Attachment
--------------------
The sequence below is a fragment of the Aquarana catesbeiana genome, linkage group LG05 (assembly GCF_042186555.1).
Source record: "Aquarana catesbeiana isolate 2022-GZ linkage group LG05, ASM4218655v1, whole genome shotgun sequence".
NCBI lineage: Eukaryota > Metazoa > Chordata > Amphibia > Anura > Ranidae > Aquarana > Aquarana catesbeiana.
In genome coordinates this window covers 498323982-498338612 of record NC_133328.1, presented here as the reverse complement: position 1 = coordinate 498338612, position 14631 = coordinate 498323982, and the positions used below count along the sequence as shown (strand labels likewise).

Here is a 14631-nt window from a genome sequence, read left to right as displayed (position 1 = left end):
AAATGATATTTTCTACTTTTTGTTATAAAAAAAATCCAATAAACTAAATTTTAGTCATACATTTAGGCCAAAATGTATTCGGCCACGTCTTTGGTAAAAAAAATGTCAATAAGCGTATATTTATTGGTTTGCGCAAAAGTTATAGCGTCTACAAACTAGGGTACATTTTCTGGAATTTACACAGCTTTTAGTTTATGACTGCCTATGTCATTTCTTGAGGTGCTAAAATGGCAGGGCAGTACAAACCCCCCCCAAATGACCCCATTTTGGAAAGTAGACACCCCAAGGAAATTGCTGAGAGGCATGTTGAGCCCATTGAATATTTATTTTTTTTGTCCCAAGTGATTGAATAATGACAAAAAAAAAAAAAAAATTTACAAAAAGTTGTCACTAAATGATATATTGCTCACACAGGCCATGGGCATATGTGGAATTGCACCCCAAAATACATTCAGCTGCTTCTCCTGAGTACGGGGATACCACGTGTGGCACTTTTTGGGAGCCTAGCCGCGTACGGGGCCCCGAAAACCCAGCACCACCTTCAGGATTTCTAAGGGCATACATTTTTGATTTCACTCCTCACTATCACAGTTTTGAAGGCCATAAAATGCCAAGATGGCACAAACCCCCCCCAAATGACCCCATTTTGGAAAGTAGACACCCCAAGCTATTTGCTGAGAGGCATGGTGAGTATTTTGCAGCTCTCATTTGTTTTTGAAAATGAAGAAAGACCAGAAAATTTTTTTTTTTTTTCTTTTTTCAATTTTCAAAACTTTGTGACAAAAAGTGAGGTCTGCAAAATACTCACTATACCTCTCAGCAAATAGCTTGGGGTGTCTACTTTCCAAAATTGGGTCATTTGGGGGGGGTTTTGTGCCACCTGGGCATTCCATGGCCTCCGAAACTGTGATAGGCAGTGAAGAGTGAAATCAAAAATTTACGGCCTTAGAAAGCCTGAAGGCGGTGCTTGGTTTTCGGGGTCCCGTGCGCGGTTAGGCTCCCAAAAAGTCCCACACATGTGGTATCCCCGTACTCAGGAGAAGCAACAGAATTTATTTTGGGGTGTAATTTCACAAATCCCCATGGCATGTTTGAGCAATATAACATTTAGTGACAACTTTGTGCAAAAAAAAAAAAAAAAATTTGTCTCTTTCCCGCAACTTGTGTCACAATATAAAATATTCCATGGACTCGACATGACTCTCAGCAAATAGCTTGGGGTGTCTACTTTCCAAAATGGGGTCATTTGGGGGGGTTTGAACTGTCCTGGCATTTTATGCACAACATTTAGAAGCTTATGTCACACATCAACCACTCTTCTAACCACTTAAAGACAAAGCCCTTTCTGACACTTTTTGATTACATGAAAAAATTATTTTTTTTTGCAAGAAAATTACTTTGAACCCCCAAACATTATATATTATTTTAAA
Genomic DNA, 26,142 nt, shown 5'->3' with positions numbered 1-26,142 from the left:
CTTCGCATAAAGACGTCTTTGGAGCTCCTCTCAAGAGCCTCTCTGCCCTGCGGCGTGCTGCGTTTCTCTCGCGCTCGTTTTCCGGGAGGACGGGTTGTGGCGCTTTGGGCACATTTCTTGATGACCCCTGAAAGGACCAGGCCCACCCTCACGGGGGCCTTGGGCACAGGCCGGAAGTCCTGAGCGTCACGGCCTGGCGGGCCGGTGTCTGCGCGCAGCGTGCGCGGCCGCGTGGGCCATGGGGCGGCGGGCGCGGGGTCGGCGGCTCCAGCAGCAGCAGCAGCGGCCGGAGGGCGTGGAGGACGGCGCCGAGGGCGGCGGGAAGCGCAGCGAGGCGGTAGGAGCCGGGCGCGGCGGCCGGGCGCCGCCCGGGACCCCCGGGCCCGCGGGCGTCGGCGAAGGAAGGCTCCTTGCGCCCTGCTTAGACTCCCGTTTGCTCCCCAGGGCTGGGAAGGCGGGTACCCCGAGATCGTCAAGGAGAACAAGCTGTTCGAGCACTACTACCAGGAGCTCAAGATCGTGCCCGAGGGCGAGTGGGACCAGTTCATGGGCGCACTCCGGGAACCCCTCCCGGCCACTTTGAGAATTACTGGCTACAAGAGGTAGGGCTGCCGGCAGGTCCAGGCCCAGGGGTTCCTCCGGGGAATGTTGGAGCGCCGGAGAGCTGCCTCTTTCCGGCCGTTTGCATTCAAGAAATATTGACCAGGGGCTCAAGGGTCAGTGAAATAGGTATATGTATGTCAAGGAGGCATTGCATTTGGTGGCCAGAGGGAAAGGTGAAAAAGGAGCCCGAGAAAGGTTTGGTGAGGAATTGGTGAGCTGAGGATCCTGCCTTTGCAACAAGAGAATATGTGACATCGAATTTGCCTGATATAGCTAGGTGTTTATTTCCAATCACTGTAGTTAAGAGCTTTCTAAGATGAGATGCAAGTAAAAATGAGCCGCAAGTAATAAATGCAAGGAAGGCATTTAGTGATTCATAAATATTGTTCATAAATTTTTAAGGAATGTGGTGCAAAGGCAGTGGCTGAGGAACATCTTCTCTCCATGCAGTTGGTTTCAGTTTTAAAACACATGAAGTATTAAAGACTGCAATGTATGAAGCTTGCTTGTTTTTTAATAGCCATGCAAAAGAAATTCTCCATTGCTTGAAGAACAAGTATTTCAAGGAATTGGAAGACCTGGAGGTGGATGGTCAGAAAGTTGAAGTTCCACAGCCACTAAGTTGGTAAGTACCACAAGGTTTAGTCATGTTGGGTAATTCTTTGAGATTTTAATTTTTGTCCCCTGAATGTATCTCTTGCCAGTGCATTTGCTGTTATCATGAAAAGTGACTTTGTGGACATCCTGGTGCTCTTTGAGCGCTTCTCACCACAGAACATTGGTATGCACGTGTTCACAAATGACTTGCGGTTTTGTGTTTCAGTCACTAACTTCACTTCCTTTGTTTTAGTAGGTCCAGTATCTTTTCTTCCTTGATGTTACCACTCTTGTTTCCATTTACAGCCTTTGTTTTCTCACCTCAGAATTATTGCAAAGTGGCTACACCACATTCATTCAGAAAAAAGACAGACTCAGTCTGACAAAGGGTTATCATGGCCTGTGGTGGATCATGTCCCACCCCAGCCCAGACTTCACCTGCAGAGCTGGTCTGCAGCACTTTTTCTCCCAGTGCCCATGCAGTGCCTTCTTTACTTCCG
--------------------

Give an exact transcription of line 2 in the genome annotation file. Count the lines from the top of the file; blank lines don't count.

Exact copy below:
Source record: "Aquarana catesbeiana isolate 2022-GZ linkage group LG05, ASM4218655v1, whole genome shotgun sequence".